July 3, 2013 at 1:45 PM
A coalition headlined by Washington’s teachers union has filed a lawsuit challenging the constitutionality of a recently-approved state initiative establishing charter schools, the group announced Wednesday.
The 31-page lawsuit, filed in King County Superior Court earlier in the day, seeks to stop the establishment of charter schools.
A state commission established under the initiative is currently laying the groundwork for the schools, which are free and public but independent of school districts and allowed to use different techniques.
The lawsuit argues that the initiative violates the state constitution in seven ways, including that it improperly delegates education duties to private organizations, interferes with progress toward complying with a state Supreme Court order for the state to spend more on education, diverts funds to schools not under local voter control and takes power away from the state superintendent of public instruction.
“The Charter School Act poses a real threat to our public school system in Washington,” said one of the plaintiffs, education advocate Wayne Au, in a news release. “Not only does it divert already deficient state funds from public schools to private organizations, it also exempts those private organizations from many of the standards that are in place to ensure that all children receive an adequate education.”
The lawsuit had been expected. The coalition filed a legal challenge to the state attorney general over the initiative in February.
Initiative 1240 received 50.7 percent support from state voters last November.
January 8, 2013 at 4:55 PM
Randy Dorn, Washington State’s top schools official, is asking state legislative leaders to amend the state’s new charter school law so that his office supervises the new schools.
Dorn has repeatedly said he thinks the law, which voters passed in November, violates Washington’s constitution because it calls for the creation of a new, appointed charter school commission that would authorize and supervise charter schools.
Dorn, the state’s elected Superintendent of Public Instruction, says the constitution makes him responsible for supervising all public schools, including charters. Dorn has said repeatedly that he may challenge the new law in court as well as ask legislators to change the way charters will be governed.
In his letter to lawmakers, Dorn said he said he is not arguing for or against charters, just who oversees them.
The new law, which allows up to 40 charters to open in Washington state, gives school boards the chance to authorize charters, too, but also sets up the new commission. In his letter, Dorn said charter schools that are approved and overseen by the commission would not be directly accountable to the public.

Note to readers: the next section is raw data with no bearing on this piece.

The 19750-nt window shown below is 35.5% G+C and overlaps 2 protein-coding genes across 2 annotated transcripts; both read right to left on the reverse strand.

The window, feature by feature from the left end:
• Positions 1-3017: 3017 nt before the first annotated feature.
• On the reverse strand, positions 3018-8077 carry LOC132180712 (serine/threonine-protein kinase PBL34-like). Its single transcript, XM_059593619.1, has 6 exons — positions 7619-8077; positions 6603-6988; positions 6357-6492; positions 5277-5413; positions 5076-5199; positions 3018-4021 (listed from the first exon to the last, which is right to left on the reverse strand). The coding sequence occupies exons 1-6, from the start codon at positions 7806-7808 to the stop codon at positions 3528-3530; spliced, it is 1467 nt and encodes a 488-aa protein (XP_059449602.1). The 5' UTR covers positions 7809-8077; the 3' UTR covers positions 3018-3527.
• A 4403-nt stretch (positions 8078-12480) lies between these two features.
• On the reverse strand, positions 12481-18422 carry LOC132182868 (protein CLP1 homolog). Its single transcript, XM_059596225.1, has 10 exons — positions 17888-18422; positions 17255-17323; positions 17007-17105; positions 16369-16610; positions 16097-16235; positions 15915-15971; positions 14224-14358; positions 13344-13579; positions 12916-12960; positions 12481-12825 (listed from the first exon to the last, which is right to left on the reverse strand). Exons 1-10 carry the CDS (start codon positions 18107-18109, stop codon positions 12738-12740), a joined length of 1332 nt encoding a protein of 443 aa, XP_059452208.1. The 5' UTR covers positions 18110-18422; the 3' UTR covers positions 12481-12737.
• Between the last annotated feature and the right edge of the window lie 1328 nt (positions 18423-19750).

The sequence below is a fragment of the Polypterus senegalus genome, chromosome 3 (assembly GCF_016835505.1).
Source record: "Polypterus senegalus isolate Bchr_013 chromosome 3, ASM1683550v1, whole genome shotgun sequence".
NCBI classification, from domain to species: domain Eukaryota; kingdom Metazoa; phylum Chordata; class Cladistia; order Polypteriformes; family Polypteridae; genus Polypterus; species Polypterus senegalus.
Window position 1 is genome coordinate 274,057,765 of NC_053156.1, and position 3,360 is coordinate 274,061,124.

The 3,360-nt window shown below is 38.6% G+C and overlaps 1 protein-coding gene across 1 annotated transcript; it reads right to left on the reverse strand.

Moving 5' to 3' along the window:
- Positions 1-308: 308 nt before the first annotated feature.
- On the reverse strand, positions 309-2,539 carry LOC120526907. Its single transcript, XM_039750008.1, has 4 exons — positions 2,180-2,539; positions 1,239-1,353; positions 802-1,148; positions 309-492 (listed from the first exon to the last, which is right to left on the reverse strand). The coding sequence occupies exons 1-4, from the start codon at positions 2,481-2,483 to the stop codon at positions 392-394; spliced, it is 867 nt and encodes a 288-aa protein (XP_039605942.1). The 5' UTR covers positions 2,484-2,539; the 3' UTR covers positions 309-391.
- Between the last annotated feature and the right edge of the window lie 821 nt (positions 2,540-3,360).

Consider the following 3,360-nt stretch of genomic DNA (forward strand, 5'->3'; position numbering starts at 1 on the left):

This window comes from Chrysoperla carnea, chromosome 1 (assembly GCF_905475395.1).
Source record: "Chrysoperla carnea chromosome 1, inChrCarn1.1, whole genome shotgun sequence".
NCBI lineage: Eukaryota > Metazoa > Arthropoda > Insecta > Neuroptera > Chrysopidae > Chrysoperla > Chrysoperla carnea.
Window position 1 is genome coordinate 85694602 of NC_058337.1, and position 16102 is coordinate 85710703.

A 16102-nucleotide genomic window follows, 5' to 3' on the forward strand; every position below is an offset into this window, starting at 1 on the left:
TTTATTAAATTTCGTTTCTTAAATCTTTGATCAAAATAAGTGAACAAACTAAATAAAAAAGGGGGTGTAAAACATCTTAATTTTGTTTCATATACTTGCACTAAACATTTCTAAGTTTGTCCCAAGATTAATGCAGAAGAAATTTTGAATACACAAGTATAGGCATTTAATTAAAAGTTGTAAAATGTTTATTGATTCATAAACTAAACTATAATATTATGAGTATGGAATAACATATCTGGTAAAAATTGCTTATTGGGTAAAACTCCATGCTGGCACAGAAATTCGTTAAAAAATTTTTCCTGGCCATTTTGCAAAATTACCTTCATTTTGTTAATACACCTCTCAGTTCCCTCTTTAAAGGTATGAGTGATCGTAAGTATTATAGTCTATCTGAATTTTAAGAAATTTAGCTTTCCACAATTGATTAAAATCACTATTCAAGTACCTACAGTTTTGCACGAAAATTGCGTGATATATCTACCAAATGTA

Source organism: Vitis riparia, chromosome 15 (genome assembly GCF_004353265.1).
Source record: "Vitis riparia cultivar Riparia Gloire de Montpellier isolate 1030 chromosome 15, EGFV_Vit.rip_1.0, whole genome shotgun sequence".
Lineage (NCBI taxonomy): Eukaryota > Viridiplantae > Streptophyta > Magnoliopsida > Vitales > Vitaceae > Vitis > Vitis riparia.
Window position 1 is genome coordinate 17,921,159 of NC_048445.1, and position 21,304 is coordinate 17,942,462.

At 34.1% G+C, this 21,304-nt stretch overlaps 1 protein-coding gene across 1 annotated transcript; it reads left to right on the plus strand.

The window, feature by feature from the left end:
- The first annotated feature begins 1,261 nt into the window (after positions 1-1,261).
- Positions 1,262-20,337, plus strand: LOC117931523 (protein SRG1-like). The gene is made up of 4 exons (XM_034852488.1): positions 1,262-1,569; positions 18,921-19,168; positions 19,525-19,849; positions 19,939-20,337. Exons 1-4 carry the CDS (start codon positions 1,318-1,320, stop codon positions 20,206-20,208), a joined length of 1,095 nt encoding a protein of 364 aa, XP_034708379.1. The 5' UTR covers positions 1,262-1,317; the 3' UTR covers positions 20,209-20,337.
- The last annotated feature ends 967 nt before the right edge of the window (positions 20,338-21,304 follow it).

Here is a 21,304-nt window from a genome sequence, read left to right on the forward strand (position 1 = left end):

“The Commission is the state level administrator, while the Charter School Boards provide local administration,” he wrote. “These unelected bodies will have the power to spend the peoples’ money without being accountable to the people.”
Because the initiative was passed just this fall, two-thirds of legislators in the House and the Senate would need to approve any changes.
January 2, 2013 at 8:01 PM
The state’s largest teachers union is exploring how it might help challenge the charter-school law that narrowly passed last November. The union’s board of directors has committed to help fund a lawsuit, although it is not yet clear who would file it, when it would be filed, or exactly what form the challenge would take.
Rich Wood, the union’s spokesman, said the union is talking to potential allies, which include many of the groups that campaigned against Initiative 1240 this fall, and is also looking at possible legal strategies.
Along with the union, state Superintendent of Public Instruction Randy Dorn has talked about challenging the initiative on constitutional grounds, and a new parent group, called Protect Our Public Schools, has also formed to support any legal action.
As approved by the voters, Initiative 1240 will allow up to 40 charter schools to open in Washington in the next five years. Charter schools, which exist in most other states, are privately run but publicly funded schools that do not have to follow most of the rules and regulations that govern other public schools.
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